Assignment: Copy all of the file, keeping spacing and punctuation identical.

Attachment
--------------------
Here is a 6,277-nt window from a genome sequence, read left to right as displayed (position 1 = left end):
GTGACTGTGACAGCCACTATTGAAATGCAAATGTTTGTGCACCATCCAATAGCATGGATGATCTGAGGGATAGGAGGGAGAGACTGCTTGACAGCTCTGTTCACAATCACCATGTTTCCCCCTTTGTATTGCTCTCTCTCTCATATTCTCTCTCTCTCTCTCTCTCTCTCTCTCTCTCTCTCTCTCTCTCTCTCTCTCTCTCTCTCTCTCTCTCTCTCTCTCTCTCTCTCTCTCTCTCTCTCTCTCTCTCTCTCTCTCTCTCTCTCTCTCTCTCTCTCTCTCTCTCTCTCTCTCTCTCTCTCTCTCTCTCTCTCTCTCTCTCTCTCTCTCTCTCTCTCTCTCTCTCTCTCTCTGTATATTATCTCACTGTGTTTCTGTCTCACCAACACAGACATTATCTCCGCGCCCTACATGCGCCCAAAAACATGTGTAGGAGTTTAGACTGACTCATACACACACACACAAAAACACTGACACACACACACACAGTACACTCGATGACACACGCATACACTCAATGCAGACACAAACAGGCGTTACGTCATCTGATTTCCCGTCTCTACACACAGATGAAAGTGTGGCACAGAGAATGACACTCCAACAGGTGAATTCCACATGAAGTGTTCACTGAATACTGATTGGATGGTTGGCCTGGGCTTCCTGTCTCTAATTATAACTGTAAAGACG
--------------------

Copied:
Here is a 6,277-nt window from a genome sequence, read left to right as displayed (position 1 = left end):
GTGACTGTGACAGCCACTATTGAAATGCAAATGTTTGTGCACCATCCAATAGCATGGATGATCTGAGGGATAGGAGGGAGAGACTGCTTGACAGCTCTGTTCACAATCACCATGTTTCCCCCTTTGTATTGCTCTCTCTCTCATATTCTCTCTCTCTCTCTCTCTCTCTCTCTCTCTCTCTCTCTCTCTCTCTCTCTCTCTCTCTCTCTCTCTCTCTCTCTCTCTCTCTCTCTCTCTCTCTCTCTCTCTCTCTCTCTCTCTCTCTCTCTCTCTCTCTCTCTCTCTCTCTCTCTCTCTCTCTCTCTCTCTCTCTCTCTCTCTCTCTCTCTCTCTCTCTCTCTCTCTCTCTCTCTGTATATTATCTCACTGTGTTTCTGTCTCACCAACACAGACATTATCTCCGCGCCCTACATGCGCCCAAAAACATGTGTAGGAGTTTAGACTGACTCATACACACACACACAAAAACACTGACACACACACACACAGTACACTCGATGACACACGCATACACTCAATGCAGACACAAACAGGCGTTACGTCATCTGATTTCCCGTCTCTACACACAGATGAAAGTGTGGCACAGAGAATGACACTCCAACAGGTGAATTCCACATGAAGTGTTCACTGAATACTGATTGGATGGTTGGCCTGGGCTTCCTGTCTCTAATTATAACTGTAAAGACG